socratic-thinker
Actual happiness always looks pretty squalid in comparison with the overcompensations for misery. And, of course, stability isn’t nearly so spectacular as instability. And being contented has none of the glamour of a good fight against misfortune, none of the picturesqueness of a struggle with temptation, or a fatal overthrow by passion or doubt. Happiness is never grand.
Aldous Huxley (via socratic-thinker)
socratic-thinker
theparisreview:

“Breakfast is a personal ritual that can only be properly observed alone, and in a spirit of genuine excess … four Bloody Marys, two grapefruits, a pot of coffee, Rangoon crêpes, a half-pound of either sausage, bacon, or corned-beef hash with diced chilies, a Spanish omelette or eggs Benedict, a quart of milk, a chopped lemon for random seasoning, and something like a slice of key lime pie, two margaritas and six lines of the best cocaine for dessert.” —The breakfast habits of Hunter S. Thompson, born on this day in 1937. (via)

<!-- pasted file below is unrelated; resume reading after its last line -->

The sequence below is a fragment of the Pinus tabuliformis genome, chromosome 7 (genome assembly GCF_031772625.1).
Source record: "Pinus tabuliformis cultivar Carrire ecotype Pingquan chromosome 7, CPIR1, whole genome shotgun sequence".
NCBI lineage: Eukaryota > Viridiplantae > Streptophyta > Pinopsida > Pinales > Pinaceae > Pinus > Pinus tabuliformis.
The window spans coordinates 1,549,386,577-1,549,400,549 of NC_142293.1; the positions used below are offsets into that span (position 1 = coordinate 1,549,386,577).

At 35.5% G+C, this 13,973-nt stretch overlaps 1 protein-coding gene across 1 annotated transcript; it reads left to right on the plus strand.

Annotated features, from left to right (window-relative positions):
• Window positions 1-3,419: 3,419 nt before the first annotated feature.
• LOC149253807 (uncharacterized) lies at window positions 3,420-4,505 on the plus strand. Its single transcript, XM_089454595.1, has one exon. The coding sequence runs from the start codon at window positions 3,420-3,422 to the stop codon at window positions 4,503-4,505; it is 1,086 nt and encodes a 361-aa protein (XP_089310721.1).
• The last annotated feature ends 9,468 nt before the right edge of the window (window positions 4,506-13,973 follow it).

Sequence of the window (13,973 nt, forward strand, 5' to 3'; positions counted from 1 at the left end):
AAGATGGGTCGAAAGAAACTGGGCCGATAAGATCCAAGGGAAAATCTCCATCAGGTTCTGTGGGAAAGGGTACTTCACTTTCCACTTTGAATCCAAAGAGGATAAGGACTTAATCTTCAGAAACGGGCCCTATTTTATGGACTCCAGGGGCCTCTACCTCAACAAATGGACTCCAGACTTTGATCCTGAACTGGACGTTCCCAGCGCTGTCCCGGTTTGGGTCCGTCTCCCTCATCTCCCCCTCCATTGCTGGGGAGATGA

theparisreview:

“Breakfast is a personal ritual that can only be properly observed alone, and in a spirit of genuine excess … four Bloody Marys, two grapefruits, a pot of coffee, Rangoon crêpes, a half-pound of either sausage, bacon, or corned-beef hash with diced chilies, a Spanish omelette or eggs Benedict, a quart of milk, a chopped lemon for random seasoning, and something like a slice of key lime pie, two margaritas and six lines of the best cocaine for dessert.” —The breakfast habits of Hunter S. Thompson, born on this day in 1937. (via)

formerlyknownas-delight
I do not think I ever opened a book in my life which had not something to say upon woman’s inconstancy. Songs and proverbs, all talk of woman’s fickleness. But perhaps you will say, these were all written by men.

Perhaps I shall. Yes, yes, if you please, no reference to examples in books. Men have had every advantage of us in telling their own story. Education has been theirs in so much higher a degree; the pen has been in their hands. I will not allow books to prove anything.
Austen, Jane. Persuasion. (via hannahbowl)